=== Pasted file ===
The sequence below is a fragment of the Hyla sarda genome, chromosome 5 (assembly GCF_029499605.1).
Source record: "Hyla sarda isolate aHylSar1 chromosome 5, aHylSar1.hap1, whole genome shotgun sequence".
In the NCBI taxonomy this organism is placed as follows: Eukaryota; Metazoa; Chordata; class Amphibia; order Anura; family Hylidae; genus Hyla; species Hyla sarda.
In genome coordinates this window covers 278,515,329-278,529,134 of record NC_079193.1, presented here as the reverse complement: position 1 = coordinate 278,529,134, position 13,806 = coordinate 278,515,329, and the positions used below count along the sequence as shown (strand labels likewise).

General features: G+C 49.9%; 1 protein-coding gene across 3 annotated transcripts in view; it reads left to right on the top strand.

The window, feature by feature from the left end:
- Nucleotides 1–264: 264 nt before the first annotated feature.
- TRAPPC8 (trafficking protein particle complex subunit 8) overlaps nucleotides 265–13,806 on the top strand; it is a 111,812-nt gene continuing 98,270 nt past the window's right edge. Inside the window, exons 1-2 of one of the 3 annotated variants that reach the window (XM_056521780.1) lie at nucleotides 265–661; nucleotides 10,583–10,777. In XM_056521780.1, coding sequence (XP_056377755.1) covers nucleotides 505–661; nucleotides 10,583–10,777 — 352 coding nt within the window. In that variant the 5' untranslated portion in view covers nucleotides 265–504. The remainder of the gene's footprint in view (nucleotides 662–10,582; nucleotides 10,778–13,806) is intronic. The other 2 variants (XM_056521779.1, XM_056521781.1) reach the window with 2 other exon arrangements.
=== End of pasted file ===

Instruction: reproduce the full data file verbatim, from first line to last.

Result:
The sequence below is a fragment of the Hyla sarda genome, chromosome 5 (assembly GCF_029499605.1).
Source record: "Hyla sarda isolate aHylSar1 chromosome 5, aHylSar1.hap1, whole genome shotgun sequence".
In the NCBI taxonomy this organism is placed as follows: Eukaryota; Metazoa; Chordata; class Amphibia; order Anura; family Hylidae; genus Hyla; species Hyla sarda.
In genome coordinates this window covers 278,515,329-278,529,134 of record NC_079193.1, presented here as the reverse complement: position 1 = coordinate 278,529,134, position 13,806 = coordinate 278,515,329, and the positions used below count along the sequence as shown (strand labels likewise).

General features: G+C 49.9%; 1 protein-coding gene across 3 annotated transcripts in view; it reads left to right on the top strand.

The window, feature by feature from the left end:
- Nucleotides 1–264: 264 nt before the first annotated feature.
- TRAPPC8 (trafficking protein particle complex subunit 8) overlaps nucleotides 265–13,806 on the top strand; it is a 111,812-nt gene continuing 98,270 nt past the window's right edge. Inside the window, exons 1-2 of one of the 3 annotated variants that reach the window (XM_056521780.1) lie at nucleotides 265–661; nucleotides 10,583–10,777. In XM_056521780.1, coding sequence (XP_056377755.1) covers nucleotides 505–661; nucleotides 10,583–10,777 — 352 coding nt within the window. In that variant the 5' untranslated portion in view covers nucleotides 265–504. The remainder of the gene's footprint in view (nucleotides 662–10,582; nucleotides 10,778–13,806) is intronic. The other 2 variants (XM_056521779.1, XM_056521781.1) reach the window with 2 other exon arrangements.